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Nucor stock plunge doesn’t reflect long-term potential

Steel packages from Nucor Corp. was sold to Thompson Building Materials in Lomita, California, USA, on Thursday, August 30, 2012.

Patrick Fallon | Bloomberg | beautiful pictures

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Nucor (NUE), a charity the trust holds, fell sharply on Wednesday despite management giving guidance on earnings that look positive for the fourth quarter.

  • Profit for the quarter is expected to be a new record for the company, with management guiding earnings per share between $7.65 and $7.75, up from 7.7. $28 in the third quarter.
  • It’s rare to see the stock of a company that’s been around for 70 years drop 8.6% on news of record quarterly profits, but expectations still matter and consensus street estimates make the announcement as 7.95 dollars.

Looking out, Nucor made limited but encouraging comments on their outlook for the coming year. “As we near the end of the most profitable year in Nucor’s history, demand continues to grow strongly in most of the end markets we serve,” the company said in a press release. “We are confident that 2022 will be another strong profitable year for Nucor.”

We note that the current consensus estimate on FactSet calls for earnings per share to fall to $17.31 in 2022 from about $23.23 this year. We expect the steel market to recover next year more than the market expected, partly due to the recovery in auto production and new investments in oil and gas. If the estimates prove to be too low and are revised higher, Nucor’s stock price will follow in the same direction.

In addition to the steel forecast, we like how Nucor is still buying back tons of shares. The company said it repurchased approximately 13.5 million shares at an average price of $111.63 in the fourth quarter, and this level of activity will continue into next year after the Board of Directors approves a new program worth $111.63. $4 billion recently. By the way, the company just increased its quarterly cash dividend by 23%.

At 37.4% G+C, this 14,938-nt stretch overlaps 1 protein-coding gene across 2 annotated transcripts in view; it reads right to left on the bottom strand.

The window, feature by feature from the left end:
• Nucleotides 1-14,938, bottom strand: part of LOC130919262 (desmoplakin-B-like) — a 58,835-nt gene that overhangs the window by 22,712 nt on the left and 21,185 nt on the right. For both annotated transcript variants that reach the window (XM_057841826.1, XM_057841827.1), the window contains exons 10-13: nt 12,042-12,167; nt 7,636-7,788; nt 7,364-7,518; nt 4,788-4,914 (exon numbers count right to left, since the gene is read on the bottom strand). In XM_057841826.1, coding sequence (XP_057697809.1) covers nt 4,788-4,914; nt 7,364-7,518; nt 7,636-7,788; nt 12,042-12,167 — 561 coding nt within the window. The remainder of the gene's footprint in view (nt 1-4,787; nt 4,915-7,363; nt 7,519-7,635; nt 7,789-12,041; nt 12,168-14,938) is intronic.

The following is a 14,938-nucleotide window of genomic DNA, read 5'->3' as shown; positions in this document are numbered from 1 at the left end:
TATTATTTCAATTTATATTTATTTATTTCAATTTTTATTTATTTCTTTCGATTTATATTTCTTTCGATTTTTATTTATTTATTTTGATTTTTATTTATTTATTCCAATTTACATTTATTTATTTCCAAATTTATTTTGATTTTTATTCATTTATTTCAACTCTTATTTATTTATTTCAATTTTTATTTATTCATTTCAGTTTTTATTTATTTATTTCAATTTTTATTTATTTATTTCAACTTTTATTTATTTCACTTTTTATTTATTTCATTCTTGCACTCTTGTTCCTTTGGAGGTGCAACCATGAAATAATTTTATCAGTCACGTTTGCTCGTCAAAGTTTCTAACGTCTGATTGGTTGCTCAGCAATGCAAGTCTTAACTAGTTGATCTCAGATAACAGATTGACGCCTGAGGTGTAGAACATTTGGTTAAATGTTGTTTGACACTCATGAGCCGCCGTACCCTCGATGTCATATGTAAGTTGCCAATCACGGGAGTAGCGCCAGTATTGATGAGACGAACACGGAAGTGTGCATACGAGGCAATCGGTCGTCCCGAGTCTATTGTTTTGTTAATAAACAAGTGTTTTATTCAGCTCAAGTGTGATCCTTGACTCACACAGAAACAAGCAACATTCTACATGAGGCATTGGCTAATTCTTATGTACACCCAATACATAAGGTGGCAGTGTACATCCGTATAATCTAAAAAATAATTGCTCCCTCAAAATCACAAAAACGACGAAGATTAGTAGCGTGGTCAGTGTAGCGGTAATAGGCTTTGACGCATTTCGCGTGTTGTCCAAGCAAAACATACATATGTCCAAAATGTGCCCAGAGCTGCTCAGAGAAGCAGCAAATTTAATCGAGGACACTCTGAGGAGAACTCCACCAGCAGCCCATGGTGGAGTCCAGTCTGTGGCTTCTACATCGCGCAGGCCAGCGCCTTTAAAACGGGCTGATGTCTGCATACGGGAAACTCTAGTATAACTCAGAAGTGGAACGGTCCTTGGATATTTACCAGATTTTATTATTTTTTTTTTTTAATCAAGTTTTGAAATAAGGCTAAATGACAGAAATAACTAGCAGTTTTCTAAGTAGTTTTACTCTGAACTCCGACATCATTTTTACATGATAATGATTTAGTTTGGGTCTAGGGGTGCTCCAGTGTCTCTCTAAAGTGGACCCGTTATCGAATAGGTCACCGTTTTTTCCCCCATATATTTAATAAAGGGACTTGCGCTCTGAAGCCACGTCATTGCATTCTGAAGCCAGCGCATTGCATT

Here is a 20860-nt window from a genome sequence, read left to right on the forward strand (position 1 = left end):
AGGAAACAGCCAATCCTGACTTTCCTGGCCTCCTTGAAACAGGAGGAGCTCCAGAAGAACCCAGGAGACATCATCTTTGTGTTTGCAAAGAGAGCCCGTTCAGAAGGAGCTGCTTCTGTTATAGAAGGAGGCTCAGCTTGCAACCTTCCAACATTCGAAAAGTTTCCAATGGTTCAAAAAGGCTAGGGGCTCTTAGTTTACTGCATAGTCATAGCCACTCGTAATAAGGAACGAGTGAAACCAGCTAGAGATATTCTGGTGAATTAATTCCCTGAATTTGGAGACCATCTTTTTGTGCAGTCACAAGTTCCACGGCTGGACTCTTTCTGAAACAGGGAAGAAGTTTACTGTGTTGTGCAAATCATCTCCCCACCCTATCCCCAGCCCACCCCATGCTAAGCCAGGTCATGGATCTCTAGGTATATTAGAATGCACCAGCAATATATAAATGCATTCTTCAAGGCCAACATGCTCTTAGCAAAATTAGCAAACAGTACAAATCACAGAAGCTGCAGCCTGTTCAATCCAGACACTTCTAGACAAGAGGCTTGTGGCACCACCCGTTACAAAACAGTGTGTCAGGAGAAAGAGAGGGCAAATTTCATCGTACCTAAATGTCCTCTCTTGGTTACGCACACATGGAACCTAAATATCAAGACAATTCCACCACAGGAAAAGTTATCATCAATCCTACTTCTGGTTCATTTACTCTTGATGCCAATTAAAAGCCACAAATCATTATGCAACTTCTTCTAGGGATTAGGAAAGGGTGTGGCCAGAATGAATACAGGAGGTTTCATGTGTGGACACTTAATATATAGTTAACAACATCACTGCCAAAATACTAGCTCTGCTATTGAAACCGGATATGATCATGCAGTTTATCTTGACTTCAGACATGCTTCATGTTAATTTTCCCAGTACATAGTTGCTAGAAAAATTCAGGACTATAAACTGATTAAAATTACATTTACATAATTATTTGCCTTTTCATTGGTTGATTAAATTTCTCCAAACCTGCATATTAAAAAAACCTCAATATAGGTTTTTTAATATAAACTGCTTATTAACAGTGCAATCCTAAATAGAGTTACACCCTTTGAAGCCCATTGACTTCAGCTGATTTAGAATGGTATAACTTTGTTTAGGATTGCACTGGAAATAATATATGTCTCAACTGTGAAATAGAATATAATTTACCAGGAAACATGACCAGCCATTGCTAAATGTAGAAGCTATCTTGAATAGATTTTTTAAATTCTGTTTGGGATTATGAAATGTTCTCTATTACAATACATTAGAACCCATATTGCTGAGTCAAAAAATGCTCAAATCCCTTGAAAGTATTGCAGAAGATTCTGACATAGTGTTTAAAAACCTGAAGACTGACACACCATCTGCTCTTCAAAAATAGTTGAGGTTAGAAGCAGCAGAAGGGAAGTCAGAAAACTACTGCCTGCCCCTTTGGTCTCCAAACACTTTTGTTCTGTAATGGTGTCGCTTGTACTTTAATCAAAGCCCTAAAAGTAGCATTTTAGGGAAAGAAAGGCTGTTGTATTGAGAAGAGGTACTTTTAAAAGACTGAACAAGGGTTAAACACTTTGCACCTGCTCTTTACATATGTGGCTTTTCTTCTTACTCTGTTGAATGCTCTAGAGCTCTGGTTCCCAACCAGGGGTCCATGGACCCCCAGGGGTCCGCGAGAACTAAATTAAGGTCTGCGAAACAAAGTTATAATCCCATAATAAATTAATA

In other capital allocation news, we should point out that on Monday, Nucor reached agreements to acquire a majority ownership position in California Steel Industries. Nucor will pay $400 million for 50% of the business, valuing ownership at historical average EBITDA 6 times lower. This agreement increases Nucor’s presence on the West Coast, and the consolidation is a way for Nucor to improve its capacity without adding additional capacity.

So what do we do to move today? We were hoping for a better number this quarter, but we don’t think the small size of the miss could justify today’s 8.6% drop in share price. Investors may be concerned that Nucor’s profits have peaked, but an environment of higher valuations over the longer term still makes Nucor a cheap stock by market standards.

After pre-booking some profits at around $120 at the end of November, we would buy Nucor off this drop if we didn’t already own a position for the Charity. But as noted earlier today, we are not ready to buy back the shares we sold lower as we are waiting for a level that would improve our average cost base of 101. .46 dollars.

The CNBC Investment Club is now the official home of the My Charity Foundation. It’s where you can see every move we make to our portfolio and get insight into my markets before anyone else. The charity and my articles are no longer affiliated with Action Alerts Plus in any way.

As a subscriber to the CNBC Investment Club with Jim Cramer, you will receive a trade alert before Jim makes a trade. Jim waits 45 minutes after sending a trading alert before buying or selling a stock in his charity portfolio. If Jim had talked about a stock on CNBC TV, he would have waited 72 hours after issuing a trading warning before taking a trade. See here for investment disclaimer.

(Jim Cramer’s charity has a term of NUE.)

https://www.cnbc.com/2021/12/15/cramers-investing-club-nucors-stock-plunge-doesnt-reflect-longer-term-potential.html Nucor stock plunge doesn’t reflect long-term potential

Emma James

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